August 14, 2003

Empires and Balkans Don't Mix
History's Warning
by Nebojsa Malic

From riots in Basra to rumblings at home, it is becoming obvious that the half-witted "plan" to conquer Iraq is slowly smashing against the hard rock of reality. Unfortunately, evidence also indicates that Imperial leaders will not let something as irrelevant as reality disturb their march of power.

In an effort to ex post facto justify their "liberation," they are now cruelly mocking its victims. If a recent Reuters story is to be believed, young Ali Ismael Abbas "has no grudges" against America or Britain. Sure, they've killed his entire family – father, pregnant mother, brother, aunt, three cousins and three other relatives – and left him crippled. But see? He doesn't mind! They are now giving him nifty new prosthetic arms, and with a Manchester United logo, no less! Alas, Beckham plays for Real Madrid now. Maybe the boy didn't get the memo.

Crusading Conquerors…

Two weeks or so ago, British columnist George Monbiot wrote a compelling analysis of ideology behind the Empire, with a haunting conclusion: American leaders believe this country is Chosen of God, with a divine mission to "liberate" the world. This really is a Crusade. Well.

New York author John Zmirak contends that "America's governing elites increasingly rule the American people as if they were an occupying army, dictating its ideology and imposing its raw power on a defeated, prostrate nation." If so, then why would they treat Iraq – or the rest of the world any different?

…And Their Vassals

This is certainly true in the Balkans. Last week's announcement that Serbia offered troops for the occupation of Iraq was greeted with a mix of scorn and slander. The Empire might just need the troops badly enough to take them, but it is unlikely to express any gratitude to the Serbian regime. After all, vassals are supposed to offer troops, so why thank them for it?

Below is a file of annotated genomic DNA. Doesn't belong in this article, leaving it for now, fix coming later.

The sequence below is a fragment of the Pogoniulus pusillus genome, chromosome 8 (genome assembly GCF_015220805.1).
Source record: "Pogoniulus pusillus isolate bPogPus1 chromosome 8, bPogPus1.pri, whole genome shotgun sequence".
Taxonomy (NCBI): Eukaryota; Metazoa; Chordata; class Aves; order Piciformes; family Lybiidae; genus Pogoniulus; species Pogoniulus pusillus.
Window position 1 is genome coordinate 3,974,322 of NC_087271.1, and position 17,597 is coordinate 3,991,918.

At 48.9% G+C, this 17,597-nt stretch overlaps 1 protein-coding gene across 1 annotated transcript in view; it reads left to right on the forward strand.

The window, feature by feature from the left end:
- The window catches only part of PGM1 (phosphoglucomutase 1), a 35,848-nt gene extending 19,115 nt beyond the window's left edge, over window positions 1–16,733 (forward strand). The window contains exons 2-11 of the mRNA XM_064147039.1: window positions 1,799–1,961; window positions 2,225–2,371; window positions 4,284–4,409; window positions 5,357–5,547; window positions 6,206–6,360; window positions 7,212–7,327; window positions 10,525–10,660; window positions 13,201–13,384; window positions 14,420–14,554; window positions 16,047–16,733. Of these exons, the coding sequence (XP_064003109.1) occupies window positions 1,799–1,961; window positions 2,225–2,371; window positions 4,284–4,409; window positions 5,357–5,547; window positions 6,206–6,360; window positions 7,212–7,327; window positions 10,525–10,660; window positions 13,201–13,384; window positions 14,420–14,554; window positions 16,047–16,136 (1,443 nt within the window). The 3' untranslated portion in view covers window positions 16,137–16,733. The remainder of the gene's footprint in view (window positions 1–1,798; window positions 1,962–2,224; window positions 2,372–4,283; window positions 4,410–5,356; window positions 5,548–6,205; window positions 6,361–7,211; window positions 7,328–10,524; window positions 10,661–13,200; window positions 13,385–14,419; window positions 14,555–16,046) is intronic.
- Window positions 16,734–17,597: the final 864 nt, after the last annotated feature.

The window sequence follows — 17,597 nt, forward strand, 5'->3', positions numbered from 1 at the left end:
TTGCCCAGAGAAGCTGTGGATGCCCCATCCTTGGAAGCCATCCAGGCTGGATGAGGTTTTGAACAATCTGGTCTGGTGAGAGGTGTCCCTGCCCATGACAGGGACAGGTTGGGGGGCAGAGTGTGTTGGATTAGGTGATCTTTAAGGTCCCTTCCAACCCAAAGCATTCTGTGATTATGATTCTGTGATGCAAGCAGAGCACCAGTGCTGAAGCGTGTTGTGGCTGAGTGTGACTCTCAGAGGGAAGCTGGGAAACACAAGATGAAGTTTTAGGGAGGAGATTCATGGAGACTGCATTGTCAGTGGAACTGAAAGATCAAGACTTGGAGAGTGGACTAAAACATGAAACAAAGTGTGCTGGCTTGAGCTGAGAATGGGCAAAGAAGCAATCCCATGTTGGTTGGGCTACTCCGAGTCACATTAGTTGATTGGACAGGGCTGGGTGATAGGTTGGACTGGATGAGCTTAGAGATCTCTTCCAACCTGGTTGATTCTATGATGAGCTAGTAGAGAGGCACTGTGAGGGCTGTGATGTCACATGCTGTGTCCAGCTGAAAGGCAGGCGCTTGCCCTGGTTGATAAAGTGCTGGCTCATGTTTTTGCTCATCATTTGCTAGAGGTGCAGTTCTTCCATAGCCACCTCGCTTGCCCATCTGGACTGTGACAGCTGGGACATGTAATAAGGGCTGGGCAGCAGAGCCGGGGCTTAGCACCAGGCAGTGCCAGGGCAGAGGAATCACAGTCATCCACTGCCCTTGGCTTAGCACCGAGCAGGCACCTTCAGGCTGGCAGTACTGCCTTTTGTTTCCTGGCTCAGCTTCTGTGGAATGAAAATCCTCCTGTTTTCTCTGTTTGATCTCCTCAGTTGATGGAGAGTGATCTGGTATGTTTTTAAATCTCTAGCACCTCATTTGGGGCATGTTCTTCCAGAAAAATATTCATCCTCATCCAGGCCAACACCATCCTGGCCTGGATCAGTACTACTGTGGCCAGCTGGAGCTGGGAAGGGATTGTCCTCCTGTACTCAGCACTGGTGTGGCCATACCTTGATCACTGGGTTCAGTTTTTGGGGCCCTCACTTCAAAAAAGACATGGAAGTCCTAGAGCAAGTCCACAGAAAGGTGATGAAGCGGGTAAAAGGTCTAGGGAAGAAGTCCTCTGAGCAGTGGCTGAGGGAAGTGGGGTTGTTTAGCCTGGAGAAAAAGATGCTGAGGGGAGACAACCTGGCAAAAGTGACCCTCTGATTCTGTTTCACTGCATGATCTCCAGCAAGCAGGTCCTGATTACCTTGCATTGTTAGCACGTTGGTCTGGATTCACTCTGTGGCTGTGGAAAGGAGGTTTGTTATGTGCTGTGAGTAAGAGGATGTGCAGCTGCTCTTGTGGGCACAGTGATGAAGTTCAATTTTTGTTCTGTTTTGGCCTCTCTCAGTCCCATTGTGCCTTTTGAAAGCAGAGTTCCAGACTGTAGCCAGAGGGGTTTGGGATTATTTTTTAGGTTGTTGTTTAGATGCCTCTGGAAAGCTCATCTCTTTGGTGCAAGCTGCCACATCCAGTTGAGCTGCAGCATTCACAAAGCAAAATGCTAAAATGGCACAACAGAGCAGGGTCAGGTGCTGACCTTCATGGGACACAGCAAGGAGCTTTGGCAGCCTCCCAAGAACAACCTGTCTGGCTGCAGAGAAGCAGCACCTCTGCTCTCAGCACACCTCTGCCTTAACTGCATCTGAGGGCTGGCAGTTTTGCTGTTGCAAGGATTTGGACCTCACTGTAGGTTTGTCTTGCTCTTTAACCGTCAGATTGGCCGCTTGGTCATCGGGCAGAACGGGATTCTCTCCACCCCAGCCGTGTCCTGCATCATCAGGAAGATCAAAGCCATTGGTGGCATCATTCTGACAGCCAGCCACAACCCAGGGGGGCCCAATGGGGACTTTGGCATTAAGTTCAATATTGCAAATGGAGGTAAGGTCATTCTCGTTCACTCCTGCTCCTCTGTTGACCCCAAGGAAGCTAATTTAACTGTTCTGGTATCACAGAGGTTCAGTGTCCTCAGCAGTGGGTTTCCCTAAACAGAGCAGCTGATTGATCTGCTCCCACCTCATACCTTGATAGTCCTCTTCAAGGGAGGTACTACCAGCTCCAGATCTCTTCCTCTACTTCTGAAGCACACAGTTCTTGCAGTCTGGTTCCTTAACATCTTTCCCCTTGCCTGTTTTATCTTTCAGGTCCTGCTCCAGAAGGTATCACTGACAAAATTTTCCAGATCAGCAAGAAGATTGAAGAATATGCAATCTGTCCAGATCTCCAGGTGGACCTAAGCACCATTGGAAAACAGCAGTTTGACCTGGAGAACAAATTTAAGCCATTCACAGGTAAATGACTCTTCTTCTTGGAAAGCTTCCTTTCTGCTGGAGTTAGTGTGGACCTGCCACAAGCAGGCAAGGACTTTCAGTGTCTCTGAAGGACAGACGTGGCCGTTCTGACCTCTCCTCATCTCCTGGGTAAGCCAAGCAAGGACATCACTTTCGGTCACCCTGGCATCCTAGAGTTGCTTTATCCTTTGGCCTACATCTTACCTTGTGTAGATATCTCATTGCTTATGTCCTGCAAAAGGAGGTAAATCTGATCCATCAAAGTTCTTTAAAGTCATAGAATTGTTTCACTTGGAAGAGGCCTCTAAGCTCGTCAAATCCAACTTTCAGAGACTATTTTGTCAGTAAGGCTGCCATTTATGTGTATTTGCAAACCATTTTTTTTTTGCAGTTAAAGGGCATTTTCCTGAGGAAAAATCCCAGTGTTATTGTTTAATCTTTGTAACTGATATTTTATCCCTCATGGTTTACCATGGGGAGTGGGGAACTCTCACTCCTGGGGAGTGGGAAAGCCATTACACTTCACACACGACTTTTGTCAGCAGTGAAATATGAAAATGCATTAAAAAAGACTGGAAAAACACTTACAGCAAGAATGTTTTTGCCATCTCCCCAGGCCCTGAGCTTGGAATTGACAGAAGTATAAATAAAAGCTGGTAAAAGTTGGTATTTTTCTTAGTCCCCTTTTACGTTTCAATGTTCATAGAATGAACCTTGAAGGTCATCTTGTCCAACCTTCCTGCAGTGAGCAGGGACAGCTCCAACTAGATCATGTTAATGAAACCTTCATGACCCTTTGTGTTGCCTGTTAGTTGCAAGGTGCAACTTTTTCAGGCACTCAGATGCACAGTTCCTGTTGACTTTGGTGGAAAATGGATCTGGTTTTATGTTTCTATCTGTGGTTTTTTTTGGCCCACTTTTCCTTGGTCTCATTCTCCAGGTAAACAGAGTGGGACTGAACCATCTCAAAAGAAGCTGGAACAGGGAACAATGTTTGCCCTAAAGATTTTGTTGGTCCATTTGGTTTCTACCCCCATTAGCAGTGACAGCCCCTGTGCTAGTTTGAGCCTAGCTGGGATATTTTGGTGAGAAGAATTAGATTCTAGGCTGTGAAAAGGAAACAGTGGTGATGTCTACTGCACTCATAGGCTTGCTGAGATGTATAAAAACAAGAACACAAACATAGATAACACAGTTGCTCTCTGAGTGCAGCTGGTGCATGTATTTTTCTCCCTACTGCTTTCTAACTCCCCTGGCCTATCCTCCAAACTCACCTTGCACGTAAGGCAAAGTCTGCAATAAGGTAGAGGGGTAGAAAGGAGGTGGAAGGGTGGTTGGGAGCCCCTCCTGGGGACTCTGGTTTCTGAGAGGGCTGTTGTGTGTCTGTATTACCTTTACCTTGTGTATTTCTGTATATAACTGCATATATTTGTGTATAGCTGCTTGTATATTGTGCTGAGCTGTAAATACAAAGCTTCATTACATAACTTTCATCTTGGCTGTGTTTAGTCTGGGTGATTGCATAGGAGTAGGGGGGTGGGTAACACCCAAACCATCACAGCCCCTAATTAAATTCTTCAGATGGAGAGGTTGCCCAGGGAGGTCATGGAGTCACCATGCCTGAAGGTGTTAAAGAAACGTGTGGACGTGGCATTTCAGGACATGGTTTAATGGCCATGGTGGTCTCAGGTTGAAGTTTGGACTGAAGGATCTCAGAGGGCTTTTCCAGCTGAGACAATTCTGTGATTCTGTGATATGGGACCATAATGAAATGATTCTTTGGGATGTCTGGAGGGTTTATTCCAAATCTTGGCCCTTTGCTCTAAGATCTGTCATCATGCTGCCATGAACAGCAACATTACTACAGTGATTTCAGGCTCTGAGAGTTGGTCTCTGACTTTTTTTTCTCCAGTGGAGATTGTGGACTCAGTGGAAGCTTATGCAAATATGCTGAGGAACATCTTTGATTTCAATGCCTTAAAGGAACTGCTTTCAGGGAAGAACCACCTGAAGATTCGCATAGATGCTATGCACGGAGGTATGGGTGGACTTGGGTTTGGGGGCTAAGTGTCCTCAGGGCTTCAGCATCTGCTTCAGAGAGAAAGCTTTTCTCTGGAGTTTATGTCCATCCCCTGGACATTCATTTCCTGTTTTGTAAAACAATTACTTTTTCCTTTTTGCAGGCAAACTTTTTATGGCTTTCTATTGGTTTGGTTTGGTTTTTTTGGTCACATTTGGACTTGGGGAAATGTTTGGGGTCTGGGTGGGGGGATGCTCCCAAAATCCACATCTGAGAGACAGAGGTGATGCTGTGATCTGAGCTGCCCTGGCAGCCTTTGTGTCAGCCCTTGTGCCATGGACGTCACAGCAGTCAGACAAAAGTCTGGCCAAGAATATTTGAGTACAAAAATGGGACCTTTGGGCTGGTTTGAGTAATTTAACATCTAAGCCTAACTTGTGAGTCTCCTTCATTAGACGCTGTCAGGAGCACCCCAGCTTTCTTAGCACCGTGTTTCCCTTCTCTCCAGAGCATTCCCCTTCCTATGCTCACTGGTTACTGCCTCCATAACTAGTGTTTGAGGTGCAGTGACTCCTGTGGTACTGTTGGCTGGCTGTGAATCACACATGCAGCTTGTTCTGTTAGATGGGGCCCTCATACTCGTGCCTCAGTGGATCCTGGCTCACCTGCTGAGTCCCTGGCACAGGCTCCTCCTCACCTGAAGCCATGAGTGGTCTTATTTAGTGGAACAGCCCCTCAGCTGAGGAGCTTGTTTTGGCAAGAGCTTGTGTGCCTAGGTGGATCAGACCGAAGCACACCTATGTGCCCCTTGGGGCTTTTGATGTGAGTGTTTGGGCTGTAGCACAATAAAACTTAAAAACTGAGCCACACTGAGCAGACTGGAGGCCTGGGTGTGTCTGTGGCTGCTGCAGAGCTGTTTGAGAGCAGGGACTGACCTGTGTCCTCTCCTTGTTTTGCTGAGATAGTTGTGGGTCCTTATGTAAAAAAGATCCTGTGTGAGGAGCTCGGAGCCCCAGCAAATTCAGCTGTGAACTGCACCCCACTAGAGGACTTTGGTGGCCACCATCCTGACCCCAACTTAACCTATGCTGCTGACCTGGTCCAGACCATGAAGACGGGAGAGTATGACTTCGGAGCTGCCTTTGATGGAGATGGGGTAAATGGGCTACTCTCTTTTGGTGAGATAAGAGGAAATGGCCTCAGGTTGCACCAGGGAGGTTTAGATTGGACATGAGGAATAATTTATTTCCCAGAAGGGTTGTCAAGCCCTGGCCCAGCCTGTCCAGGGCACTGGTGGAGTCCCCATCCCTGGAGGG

After their groveling was "outed" in the American media, Serbian rulers busily spun the offer as support for "UN peacekeeping," not the actual occupation of Iraq. While it is possible some people may have believed them – that DOS is still in power proves the people will believe anything – at least one media commentator has asked if the troops intend to explain the difference to Iraqi fedayeen who'd try to shoot them.

Great Expectations

DOS leaders are probably thinking that being Empire's most dedicated lickspittle will bring Serbia (i.e. them) some specific benefits. What exactly they are expecting isn't clear. For example, the US continues to support the separatist regime in Montenegro, which is doing its best to sabotage the union with Serbia.

Though Belgrade may have finally formulated a policy on Kosovo that emphatically ruled out independence, there is no evidence the Empire's position of supporting Albanians has changed at all. The pro-Albanian viceroy Michael Steiner was just replaced by Finn Harri Holkeri, but UNMIK's policies have stayed the same.

In mid-July, a UN court found four KLA members guilty of war crimes against Albanian civilians. Albanian media immediately saw a "UN-Serb conspiracy." (!) KLA sympathizers struck back immediately, attacking police stations and even shooting UN personnel. But in keeping with their practice of never blaming the Albanians, UNMIK and NATO are still trying to play down the attacks. Even when confronted with raving accusations of its "partiality to Belgrade" (!), UNMIK merely gave them a polite dismissal.

On the other side of the occupation line, Albanians in Presevo valley are plotting to form a "National Council" that would work on the area's annexation to Kosovo. The bandits who were "persuaded" by NATO to halt their attacks in 2001 are growing restless. Just to make sure the Serbs get the message, they fired at an Army outpost Sunday night – with US-made weapons.

As for the fanciful theory that the Empire wants to pull out of Kosovo or Bosnia in the near future, Washington's recent nixing of a EU takeover of the Bosnia force clearly indicates otherwise.

If this is how the Empire treats is "allies" and "partners" – and it really does, across the board – it might just be better to be its enemy.

Empires' Bane